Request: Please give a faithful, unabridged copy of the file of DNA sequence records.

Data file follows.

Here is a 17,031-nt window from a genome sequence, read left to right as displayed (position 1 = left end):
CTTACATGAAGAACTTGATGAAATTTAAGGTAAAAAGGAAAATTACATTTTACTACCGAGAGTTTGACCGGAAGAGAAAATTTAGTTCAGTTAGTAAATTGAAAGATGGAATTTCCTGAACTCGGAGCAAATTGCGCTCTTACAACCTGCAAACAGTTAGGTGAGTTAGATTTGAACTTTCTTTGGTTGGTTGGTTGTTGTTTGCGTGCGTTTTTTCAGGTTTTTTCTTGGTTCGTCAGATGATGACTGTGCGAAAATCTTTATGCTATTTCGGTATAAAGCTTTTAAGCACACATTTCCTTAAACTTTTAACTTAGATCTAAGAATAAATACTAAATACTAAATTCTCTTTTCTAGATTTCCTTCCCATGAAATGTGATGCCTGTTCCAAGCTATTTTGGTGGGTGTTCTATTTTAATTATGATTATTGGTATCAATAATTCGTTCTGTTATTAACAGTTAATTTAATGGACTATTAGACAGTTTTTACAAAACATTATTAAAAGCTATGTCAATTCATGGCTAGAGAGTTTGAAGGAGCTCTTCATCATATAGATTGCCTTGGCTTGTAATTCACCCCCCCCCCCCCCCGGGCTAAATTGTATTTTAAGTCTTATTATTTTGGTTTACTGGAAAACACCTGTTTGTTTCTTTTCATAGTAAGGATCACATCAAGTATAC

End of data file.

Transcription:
Here is a 17,031-nt window from a genome sequence, read left to right as displayed (position 1 = left end):
CTTACATGAAGAACTTGATGAAATTTAAGGTAAAAAGGAAAATTACATTTTACTACCGAGAGTTTGACCGGAAGAGAAAATTTAGTTCAGTTAGTAAATTGAAAGATGGAATTTCCTGAACTCGGAGCAAATTGCGCTCTTACAACCTGCAAACAGTTAGGTGAGTTAGATTTGAACTTTCTTTGGTTGGTTGGTTGTTGTTTGCGTGCGTTTTTTCAGGTTTTTTCTTGGTTCGTCAGATGATGACTGTGCGAAAATCTTTATGCTATTTCGGTATAAAGCTTTTAAGCACACATTTCCTTAAACTTTTAACTTAGATCTAAGAATAAATACTAAATACTAAATTCTCTTTTCTAGATTTCCTTCCCATGAAATGTGATGCCTGTTCCAAGCTATTTTGGTGGGTGTTCTATTTTAATTATGATTATTGGTATCAATAATTCGTTCTGTTATTAACAGTTAATTTAATGGACTATTAGACAGTTTTTACAAAACATTATTAAAAGCTATGTCAATTCATGGCTAGAGAGTTTGAAGGAGCTCTTCATCATATAGATTGCCTTGGCTTGTAATTCACCCCCCCCCCCCCCCGGGCTAAATTGTATTTTAAGTCTTATTATTTTGGTTTACTGGAAAACACCTGTTTGTTTCTTTTCATAGTAAGGATCACATCAAGTATAC